Customer Experience Management (CEM) aims to empower and delight customers by (among other means) giving web visitors exactly the information they need, in the right form, at the right time. Doing this reliably, in real time, can be a challenge. It requires Web Content Management software that can aggregate relevant user information from a variety of sources so as to drive intelligent provisioning of content on a page according to predetermined strategies.

    Adobe's Web Experience Management offering (part of the new Adobe Digital Enterprise Platform) rises to this challenge with a patent-pending technology called the Clickstream Cloud.  

    The Clickstream Cloud represents a dynamically assembled collection of user data that can be used to determine exactly what content should be shown on a given web page, in a given situation.

    To see the Clickstream Cloud in operation, simply type Ctrl-Alt-C from within any web page. The Cloud summary toggles into view.


    A variety of types of information are shown for the given user:

    • Profile data typically shows the user's registration data (assuming the user has registered with the website): Name, e-mail address, occupation, age, mailing address, phone number, and any other information the user has previously submitted in a registration process. This could also include social network information, data pulled from a CRM system, etc.

    • Tag cloud data shows the tags that were of interest to this user. Mousing over any of the tag names causes a tooltip to appear, showing the number of times the user has accessed a particular tag.

    • Page data shows the number of times the page has been visited, the page's title, and the Random factor as used in the random strategy of a campaign.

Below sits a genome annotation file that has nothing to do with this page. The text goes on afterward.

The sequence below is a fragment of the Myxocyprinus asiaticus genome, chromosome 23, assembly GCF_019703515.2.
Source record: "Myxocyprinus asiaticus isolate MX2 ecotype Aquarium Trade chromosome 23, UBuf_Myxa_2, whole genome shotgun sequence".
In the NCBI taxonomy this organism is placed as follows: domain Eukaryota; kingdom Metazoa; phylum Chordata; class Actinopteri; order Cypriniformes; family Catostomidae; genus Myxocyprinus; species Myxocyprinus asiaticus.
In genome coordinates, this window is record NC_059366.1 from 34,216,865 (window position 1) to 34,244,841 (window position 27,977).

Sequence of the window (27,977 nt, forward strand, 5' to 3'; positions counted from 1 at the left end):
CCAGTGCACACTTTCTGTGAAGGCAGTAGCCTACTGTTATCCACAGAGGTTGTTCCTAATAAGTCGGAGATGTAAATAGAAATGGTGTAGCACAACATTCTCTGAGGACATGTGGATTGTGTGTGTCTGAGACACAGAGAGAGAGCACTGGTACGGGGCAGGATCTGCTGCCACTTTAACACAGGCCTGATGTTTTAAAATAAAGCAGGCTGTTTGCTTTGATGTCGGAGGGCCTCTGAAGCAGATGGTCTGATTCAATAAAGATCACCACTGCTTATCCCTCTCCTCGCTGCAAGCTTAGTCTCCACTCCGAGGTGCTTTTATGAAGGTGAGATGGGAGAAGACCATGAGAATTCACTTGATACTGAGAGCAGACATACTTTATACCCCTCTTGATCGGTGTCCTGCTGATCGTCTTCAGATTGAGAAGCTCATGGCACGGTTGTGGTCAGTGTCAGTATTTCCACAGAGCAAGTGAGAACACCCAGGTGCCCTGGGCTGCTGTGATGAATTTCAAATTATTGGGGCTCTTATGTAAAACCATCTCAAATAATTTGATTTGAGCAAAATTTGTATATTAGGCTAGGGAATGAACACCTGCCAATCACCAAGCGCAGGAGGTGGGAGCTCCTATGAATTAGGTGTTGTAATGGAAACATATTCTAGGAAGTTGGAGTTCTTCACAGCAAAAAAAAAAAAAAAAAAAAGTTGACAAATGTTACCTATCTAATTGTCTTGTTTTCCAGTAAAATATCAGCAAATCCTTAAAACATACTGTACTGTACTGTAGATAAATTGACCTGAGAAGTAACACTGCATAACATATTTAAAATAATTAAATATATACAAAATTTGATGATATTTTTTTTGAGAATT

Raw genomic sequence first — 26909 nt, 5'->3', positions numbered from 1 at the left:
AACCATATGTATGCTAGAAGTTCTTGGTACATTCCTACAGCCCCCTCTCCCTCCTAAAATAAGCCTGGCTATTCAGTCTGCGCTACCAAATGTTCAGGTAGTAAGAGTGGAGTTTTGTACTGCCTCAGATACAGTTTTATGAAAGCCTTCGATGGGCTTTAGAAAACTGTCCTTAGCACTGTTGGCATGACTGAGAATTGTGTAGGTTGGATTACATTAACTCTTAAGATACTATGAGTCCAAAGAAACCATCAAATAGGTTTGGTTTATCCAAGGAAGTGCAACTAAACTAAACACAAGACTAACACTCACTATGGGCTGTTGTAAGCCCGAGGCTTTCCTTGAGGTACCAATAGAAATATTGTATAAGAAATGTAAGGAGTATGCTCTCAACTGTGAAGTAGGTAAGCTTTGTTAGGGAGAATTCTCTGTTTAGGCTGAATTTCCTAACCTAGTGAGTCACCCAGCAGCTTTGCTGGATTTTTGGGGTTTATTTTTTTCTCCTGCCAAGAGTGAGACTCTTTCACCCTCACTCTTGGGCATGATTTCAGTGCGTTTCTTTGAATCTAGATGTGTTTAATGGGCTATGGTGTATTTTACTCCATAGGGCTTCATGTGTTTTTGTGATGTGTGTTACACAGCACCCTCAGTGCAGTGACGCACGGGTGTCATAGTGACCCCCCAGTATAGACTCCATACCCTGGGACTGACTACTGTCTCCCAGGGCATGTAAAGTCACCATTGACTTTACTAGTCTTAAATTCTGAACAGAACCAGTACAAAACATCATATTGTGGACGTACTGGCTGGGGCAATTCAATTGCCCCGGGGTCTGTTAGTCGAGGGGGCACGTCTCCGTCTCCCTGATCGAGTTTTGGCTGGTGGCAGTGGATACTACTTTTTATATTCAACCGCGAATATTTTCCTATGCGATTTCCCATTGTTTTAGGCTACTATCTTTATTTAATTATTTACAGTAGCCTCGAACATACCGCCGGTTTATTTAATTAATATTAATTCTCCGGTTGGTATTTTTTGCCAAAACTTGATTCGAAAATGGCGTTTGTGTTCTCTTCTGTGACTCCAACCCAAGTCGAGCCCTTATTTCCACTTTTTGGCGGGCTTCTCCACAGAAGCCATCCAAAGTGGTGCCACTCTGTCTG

• Surfer info shows the IP address, keywords used for search engine referral, the browser being used, the OS (operating system) being used, the screen resolution of the device the visitor is using to view the web page, and the mouse X-Y position on the page.

    • Events shows activity-stream information from SiteCatalyst.

    • Resolved Segments shows which (if any) defined segments of a marketing campaign have been matched.

    Several things make Adobe's implementation of the Clickstream Cloud unique:

    1. Much of the information (such as info about the user's viewing environment) is derived on-the-fly, in real time.
    2. Marketers can experiment with different user-data values to see changes to a page in real time (for purposes of trying different campagin strategies). The Edit button in the upper right portion of the panel allows for manual editing (overriding) of user-data values.
    3. The Clickstream Cloud is extensible. You can add a new (custom) session-store object whose contents can be displayed in the panel.
    4. Non-volatile information shown in the Clickstream Cloud viewer is persisted on the client side (in a cookie), relieving the server of having to maintain (and then transport back and forth) large amounts of user data.

    Because user info is persisted on the client, concerns over privacy and control of potentially sensitive user data are easily allayed: The user has ultimate control over the data.

    The Clickstream Cloud is a container for different data stores (also called session stores), which extend either CQ_Analytics.SessionStore (for values computed on page load) or CQ_Analytics.PersistedSessionStore (for values persisted from one page to another).

    Each data store is built up of property pairs (names and corresponding values) and represents a logical collection of properties (for example, profile properties).

    The default session stores available in Adobe WEM can be obtained from a call to CQ_Analytics.ClickstreamcloudMgr.get(), which returns an object with properties of: